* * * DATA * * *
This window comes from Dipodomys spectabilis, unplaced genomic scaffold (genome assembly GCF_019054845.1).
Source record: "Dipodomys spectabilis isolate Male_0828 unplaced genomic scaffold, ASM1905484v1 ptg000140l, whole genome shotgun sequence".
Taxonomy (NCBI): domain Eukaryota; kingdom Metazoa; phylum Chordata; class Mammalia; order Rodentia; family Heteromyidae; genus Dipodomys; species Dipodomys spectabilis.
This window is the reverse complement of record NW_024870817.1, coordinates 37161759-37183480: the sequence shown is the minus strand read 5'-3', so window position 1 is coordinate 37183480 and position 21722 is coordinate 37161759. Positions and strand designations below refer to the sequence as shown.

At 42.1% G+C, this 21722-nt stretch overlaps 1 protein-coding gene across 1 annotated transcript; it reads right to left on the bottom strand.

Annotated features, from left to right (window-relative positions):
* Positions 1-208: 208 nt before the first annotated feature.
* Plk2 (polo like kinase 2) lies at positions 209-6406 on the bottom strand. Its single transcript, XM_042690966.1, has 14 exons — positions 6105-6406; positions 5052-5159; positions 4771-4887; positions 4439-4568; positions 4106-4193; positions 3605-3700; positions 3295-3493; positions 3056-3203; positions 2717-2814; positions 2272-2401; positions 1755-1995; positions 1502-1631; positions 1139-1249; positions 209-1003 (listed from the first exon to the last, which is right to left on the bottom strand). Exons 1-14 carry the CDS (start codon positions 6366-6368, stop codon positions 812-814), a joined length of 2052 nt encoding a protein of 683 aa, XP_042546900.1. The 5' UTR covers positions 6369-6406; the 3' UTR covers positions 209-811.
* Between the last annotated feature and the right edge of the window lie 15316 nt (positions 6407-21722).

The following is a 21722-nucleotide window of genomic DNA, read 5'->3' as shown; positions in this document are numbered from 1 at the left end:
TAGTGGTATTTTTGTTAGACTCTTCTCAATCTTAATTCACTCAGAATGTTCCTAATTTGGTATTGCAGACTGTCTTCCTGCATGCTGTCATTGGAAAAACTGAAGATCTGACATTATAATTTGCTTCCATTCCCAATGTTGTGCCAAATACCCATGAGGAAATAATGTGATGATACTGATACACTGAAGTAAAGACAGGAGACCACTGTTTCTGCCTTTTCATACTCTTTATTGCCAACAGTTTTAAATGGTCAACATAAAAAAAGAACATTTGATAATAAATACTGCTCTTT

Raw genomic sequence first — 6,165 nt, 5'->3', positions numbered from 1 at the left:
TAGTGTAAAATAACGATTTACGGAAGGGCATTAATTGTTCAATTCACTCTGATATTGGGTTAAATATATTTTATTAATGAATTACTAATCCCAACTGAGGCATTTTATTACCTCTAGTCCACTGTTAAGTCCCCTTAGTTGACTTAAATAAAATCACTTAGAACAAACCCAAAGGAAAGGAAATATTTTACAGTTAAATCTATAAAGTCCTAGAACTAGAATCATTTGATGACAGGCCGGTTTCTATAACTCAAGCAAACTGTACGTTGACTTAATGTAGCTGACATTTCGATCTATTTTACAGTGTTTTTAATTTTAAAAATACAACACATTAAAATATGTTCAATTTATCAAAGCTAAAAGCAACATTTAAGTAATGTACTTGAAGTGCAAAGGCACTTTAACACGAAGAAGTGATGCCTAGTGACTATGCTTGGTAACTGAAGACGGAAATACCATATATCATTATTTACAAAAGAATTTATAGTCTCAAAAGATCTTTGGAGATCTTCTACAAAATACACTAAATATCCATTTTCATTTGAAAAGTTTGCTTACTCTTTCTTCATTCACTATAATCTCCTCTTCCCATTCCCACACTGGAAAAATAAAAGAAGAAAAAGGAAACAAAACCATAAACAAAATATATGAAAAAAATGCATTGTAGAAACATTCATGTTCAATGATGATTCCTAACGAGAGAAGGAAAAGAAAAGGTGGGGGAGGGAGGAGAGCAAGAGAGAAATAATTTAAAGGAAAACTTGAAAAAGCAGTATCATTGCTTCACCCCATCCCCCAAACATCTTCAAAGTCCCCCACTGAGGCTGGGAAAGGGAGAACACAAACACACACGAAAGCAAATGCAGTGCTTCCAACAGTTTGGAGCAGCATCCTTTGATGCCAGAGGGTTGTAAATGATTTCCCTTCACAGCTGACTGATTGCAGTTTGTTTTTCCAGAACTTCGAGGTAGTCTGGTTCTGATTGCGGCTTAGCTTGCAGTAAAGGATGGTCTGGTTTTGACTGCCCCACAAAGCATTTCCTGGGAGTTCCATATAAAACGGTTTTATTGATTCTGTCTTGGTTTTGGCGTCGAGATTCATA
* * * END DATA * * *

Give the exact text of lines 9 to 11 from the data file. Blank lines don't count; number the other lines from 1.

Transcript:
* Between the last annotated feature and the right edge of the window lie 15316 nt (positions 6407-21722).

The following is a 21722-nucleotide window of genomic DNA, read 5'->3' as shown; positions in this document are numbered from 1 at the left end:
TAGTGGTATTTTTGTTAGACTCTTCTCAATCTTAATTCACTCAGAATGTTCCTAATTTGGTATTGCAGACTGTCTTCCTGCATGCTGTCATTGGAAAAACTGAAGATCTGACATTATAATTTGCTTCCATTCCCAATGTTGTGCCAAATACCCATGAGGAAATAATGTGATGATACTGATACACTGAAGTAAAGACAGGAGACCACTGTTTCTGCCTTTTCATACTCTTTATTGCCAACAGTTTTAAATGGTCAACATAAAAAAAGAACATTTGATAATAAATACTGCTCTTT